God’s name of being and becoming reflects God’s identity within our selves. Arranged vertically, the letters resemble the human form. We are created in God’s image, and in the image of God’s most holy name. For Jews, not a representation of God, not of Moses, that would most offend, but the desecration of the letters of God’s holiest name written in Hebrew, as given to Moses in the Torah. These holy letters carried on the streets and trod underfoot on the pages of a newspaper, God forbid, that is what would hurt so deeply. Pages containing these holy letters are to be cared for, not to be discarded or cast down, in the end only to be buried, like human beings in the end of their days, each one a reflection of God’s name and of the letters that tell of God’s being in the world, yud hey vav hey. To desecrate these letters is to desecrate both God and humanity.

God’s name is an intimation of human connection. Concern for the holy letters of God’s name is to be a reminder of concern for people, each one created in God’s image, each one a representation of God’s name. More than letters upon parchment or paper, it is God’s name and image in every human being that we are not to desecrate or hurt in any way, not to trample upon or disregard, not a single one, only to care for and to revere. That is the rest of my Muslim colleague’s message to his community, to affirm humanity and so to affirm God. Reaching beyond his despair, he then wrote:

At an individual level, let us re-commit ourselves to doing those little acts of kindness that make a big difference in the lives of people: feed the homeless, help a stranger cross the street, or help your neighbor shovel the snow…. At an institutional and community level, let us re-commit to becoming a benefit to our communities…; to address the homeless crisis, to help improve our public schools, and work with the city to provide more affordable housing….  May God help us move in this direction and keep us on the straight path.

Amen/Ameen, so may it be for all of us. Responding to the real needs of people is an antidote to despair, an affirmation of human identity, a reminder that each one is created in the image of God and of God’s name, not to be desecrated, each one precious.

Rabbi Victor H. Reinstein

Monday, January 19, 2015

Satyagraha Institute


A new opportunity is developing for those who might be interested in deepening their knowledge and skills in nonviolence, as well as accessing deeper spiritual resources and a network of others to carry it out. 

The Satyagraha Institute is planned for August 2-22 in the Black Hills of South Dakota, USA. Applications for the program are now being accepted. There are spots for twenty participants. It will be an international and intercultural gathering. Interested persons are encouraged to go to the web site for information about faculty, how to apply, and how to support the program in other ways.  www.satyagrahainstitute.org
The mission statement follows.
Our world suffers for lack of leaders rooted in the traditions of nonviolence. When conflicts arise, many leaders teach us to wield threats, coercion, and harm. When unfamiliar perspectives disturb, many leaders rally us to certainty and defensiveness. When decisions must be made, many leaders encourage us to value self-interest, immediacy, and possession. As we follow these guides, the fabric of our community weakens, and life becomes more difficult for ourselves and others. Satyagraha Institute works to create a different future by training leaders in the traditions of nonviolence.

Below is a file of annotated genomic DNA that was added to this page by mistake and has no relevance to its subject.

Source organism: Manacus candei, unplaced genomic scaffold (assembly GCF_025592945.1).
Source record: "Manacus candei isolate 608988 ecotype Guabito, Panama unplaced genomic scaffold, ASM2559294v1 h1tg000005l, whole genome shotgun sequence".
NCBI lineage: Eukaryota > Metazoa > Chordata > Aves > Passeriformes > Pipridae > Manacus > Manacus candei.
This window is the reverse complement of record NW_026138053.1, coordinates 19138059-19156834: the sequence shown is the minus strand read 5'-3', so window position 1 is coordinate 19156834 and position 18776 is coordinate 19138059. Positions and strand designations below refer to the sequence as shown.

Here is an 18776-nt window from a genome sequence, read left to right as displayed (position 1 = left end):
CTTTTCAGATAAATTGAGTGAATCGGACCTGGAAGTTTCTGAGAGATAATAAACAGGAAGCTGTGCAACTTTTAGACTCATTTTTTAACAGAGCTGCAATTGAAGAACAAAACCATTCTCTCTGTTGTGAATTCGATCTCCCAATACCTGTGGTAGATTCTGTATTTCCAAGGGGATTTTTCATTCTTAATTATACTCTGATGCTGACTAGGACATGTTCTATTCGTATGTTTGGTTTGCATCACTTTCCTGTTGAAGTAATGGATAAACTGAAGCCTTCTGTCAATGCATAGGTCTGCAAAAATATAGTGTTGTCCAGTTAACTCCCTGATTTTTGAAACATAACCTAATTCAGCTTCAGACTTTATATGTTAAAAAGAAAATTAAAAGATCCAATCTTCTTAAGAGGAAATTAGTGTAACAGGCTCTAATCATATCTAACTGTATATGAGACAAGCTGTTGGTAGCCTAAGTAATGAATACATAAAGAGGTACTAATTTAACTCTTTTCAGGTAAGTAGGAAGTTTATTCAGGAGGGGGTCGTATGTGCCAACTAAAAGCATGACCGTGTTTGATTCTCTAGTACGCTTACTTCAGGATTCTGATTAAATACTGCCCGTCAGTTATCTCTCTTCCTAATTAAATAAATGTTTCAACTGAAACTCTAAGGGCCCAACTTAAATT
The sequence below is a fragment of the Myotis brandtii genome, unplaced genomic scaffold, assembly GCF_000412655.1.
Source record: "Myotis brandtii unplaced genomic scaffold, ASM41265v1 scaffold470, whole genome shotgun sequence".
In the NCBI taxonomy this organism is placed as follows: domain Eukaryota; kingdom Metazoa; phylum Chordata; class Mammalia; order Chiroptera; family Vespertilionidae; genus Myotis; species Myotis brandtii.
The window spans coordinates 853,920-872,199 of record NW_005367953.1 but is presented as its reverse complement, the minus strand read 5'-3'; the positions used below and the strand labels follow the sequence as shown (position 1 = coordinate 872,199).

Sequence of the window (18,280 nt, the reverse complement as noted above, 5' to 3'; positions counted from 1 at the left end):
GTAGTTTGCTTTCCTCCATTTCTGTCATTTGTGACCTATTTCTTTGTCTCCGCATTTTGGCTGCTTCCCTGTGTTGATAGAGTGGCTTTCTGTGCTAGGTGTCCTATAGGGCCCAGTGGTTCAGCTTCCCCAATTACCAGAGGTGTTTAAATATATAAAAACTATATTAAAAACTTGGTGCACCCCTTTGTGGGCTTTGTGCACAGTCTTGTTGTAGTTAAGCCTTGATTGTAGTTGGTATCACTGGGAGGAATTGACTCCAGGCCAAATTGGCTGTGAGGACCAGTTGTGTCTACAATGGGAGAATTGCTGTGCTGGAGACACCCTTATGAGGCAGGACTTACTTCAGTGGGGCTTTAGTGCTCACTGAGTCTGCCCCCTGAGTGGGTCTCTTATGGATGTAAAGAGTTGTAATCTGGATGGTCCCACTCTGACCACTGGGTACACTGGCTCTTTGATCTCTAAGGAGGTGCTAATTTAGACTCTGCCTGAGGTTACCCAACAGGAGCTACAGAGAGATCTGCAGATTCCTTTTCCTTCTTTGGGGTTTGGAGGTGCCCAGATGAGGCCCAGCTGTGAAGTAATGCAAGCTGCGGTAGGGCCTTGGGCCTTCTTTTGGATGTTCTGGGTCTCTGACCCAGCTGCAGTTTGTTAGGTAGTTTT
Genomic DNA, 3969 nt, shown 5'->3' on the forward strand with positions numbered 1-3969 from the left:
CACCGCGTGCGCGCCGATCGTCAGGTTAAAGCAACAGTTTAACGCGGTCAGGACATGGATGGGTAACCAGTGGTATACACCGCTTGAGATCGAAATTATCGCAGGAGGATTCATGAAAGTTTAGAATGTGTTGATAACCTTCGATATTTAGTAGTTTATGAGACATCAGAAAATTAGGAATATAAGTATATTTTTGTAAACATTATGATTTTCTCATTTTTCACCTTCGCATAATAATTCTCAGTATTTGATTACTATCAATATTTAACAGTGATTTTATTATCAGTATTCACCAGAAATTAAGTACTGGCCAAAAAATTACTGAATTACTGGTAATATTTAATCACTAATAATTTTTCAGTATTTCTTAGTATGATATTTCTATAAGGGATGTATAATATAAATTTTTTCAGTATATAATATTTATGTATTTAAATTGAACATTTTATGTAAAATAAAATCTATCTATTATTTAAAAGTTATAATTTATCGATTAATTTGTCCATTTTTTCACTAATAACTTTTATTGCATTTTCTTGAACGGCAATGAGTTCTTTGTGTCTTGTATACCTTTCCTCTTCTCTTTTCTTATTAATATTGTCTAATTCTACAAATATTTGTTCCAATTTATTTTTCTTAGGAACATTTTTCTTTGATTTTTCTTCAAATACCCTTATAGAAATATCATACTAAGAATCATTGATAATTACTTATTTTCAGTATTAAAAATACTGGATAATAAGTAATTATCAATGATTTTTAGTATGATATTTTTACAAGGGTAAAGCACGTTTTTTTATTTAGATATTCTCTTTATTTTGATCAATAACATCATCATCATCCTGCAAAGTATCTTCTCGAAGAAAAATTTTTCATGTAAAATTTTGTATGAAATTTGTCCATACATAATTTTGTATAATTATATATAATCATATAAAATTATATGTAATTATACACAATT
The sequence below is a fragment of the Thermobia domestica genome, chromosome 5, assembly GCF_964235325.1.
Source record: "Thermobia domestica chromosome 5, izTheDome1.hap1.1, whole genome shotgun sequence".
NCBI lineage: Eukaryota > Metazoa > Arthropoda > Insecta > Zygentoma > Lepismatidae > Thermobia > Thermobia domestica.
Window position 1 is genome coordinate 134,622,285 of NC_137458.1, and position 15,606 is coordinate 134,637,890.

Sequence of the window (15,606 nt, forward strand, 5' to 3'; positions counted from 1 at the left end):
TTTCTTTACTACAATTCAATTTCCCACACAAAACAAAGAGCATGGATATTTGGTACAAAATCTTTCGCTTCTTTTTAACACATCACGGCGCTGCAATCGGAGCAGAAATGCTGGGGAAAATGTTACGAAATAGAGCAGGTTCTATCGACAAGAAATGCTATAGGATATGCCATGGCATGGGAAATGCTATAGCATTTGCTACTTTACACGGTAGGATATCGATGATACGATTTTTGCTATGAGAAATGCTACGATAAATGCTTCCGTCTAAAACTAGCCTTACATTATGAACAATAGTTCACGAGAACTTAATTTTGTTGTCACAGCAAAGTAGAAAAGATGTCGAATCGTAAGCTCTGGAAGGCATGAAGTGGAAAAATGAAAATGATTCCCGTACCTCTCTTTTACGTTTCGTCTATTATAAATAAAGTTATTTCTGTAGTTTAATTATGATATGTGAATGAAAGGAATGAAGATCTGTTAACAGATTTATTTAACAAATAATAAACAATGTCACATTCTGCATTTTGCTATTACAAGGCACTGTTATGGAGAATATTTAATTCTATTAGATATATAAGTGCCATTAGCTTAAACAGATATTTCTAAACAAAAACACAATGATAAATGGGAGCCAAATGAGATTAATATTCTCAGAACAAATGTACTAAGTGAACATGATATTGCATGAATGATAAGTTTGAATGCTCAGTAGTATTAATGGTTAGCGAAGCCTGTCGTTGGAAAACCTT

Mohandas Gandhi, who famously experimented with the possibilities of nonviolence, coined the Sanskrit term satyagraha to identify a method of social change. Gandhi proposed that satya (truth) combined with agraha (firmness) creates a useful social power that does not rely on harming others. Gandhi often referred to this power as “truth-force.”
Satyagraha is an adherence to truth as it unfolds. Since many perspectives are necessary in order to see what is true, satyagraha offers a way to create change that recognizes both our incomplete understanding of any given situation and the wisdom that others have to share. It is a way of directly engaging with others to work out the difficult aspects of life without resorting to coercion, harm, or ill intention. Satyagraha is the social power which arises when we act with kindness, respect, patience, generosity, and service.
Key components of satyagraha include:
• Changing ourselves as a means of changing the world
• Touching our adversary’s heart as a means of changing the world
• Maintaining kind intentions without exception
• Attempting to refrain from harming others
• Offering selfless service
• Employing means consistent with the ends we desire
• Nurturing systems that value nondiscrimination and respect
• Dismantling harmful institutions, while simultaneously building supportive institutions to take their place
Satyagraha Institute promotes the understanding and practice of satyagraha as a method for social change. Our goals are:
• To explore the variety of spiritual and cultural traditions of nonviolence, and to highlight the wisdom that these traditions bring to the practice of satyagraha.
• To train people how to create social change using the principles and tools of satyagraha.
• To strengthen the community of practitioners, teachers, and future leaders who are committed to experimenting with satyagraha in their work.
If this mission resonates with your interests and commitments, we encourage you to contact us.
Carl Kline, Program Coordinator    carlek@mchsi.com

Wednesday, January 14, 2015

The Butterfly Effect